Every business across the supply chain – from vegetable growers to the retailers – has felt the impacts of supply chain disruptions and the high-inflation environment, fuelled not only by domestic factors and policy settings, but also international events.

A vibrant and successful retail sector is integral to the success of the Australian vegetable industry, and all businesses across the supply chain – from vegetable growers to retailers – need to be profitable to keep operating.

While the prices paid to growers are a key part of the equation, they are just one part – just as competition law is just one aspect of the suite of legislative and policy settings the government has available to it.

To truly secure the long-term sustainability of the Australian vegetable industry, governments must consider and address all the current factors contributing to the margin squeeze threatening the viability of the vegetable producers that feed the country.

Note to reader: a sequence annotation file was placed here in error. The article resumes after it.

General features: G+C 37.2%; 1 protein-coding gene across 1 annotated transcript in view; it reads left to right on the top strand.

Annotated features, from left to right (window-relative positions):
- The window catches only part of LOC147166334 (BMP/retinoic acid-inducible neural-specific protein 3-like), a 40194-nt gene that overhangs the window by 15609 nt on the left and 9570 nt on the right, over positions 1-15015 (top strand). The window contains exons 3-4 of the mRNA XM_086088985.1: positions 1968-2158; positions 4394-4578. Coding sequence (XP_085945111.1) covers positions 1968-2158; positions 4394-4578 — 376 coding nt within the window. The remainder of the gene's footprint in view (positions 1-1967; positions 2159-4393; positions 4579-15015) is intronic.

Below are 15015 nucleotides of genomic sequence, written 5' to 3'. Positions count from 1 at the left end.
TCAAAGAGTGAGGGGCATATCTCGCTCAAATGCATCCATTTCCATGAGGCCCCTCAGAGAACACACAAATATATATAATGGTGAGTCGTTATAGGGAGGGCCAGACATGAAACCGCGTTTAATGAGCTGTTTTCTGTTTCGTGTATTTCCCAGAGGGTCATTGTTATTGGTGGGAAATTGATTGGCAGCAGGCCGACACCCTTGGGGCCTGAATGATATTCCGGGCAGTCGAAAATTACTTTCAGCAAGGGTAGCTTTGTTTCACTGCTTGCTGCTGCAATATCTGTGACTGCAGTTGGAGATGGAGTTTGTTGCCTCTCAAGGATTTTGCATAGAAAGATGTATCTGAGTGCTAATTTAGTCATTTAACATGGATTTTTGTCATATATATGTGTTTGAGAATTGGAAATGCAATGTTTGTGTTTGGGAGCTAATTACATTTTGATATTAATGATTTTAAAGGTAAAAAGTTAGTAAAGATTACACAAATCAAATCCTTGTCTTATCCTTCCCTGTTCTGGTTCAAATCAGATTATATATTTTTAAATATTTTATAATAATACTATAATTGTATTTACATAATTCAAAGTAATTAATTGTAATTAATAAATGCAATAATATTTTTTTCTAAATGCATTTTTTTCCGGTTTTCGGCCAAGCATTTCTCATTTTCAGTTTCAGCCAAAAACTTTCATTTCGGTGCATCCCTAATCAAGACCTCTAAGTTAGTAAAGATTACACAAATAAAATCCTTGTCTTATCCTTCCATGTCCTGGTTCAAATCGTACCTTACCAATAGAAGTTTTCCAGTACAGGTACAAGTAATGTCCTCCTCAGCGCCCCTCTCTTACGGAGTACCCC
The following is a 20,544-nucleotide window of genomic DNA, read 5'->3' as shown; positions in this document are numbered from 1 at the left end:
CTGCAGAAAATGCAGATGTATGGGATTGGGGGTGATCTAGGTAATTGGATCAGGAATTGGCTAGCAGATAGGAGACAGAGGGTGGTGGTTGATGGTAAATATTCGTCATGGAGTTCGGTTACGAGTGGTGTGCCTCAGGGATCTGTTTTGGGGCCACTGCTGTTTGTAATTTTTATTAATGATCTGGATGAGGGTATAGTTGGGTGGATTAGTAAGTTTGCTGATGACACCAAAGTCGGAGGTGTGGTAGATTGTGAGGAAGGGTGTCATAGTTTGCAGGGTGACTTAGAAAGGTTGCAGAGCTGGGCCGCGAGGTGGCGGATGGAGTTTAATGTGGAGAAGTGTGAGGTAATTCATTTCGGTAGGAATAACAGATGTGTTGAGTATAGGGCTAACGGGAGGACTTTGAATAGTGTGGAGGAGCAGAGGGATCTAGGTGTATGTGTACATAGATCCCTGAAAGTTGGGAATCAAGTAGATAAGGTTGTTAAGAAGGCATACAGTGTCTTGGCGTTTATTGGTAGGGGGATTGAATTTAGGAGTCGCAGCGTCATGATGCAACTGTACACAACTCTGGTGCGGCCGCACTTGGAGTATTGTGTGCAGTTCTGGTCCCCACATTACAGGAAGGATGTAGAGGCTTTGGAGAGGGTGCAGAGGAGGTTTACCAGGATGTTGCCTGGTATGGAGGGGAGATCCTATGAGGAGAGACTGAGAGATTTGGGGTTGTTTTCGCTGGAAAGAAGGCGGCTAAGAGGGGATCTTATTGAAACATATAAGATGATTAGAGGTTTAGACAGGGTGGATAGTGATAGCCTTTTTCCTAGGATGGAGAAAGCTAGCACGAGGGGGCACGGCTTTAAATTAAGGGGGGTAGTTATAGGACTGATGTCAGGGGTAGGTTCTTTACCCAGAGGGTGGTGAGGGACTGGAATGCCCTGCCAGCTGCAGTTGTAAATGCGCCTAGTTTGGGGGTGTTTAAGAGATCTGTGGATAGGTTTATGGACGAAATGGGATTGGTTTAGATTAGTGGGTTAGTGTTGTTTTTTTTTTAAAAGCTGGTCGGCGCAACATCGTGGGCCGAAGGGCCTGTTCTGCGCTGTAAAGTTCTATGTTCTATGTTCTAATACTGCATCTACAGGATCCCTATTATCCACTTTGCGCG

Ongoing workforce shortages; reduction in workable migration programs given the changes to the PALM scheme, overseas student hours, and UK backpacker rules; increasingly complex and unworkable industrial relation changes; and an ever-increasing burden of regulation and compliance, are just a few of the issues growers face daily. Adding insult to injury, the proposed new Biosecurity Protection Levy would add further cost imposts to growers which – as has already been proven – are close to impossible to claim back from the supermarkets.

As part of its ongoing efforts to advance the interests of the Australia’s vegetable, potato and onion growers, AUSVEG continues to advocate on all of these issues of crucial importance, both publicly and in its meetings with key decision makers at the highest levels of government.

The AUSVEG submission to the Senate Select Committee on Supermarket Pricing can be found here.

For more information, contact AUSVEG General Manager of Public Affairs and Communication Lucy Gregg at lucy.gregg@ausveg.com.au, or 03 9882 0277.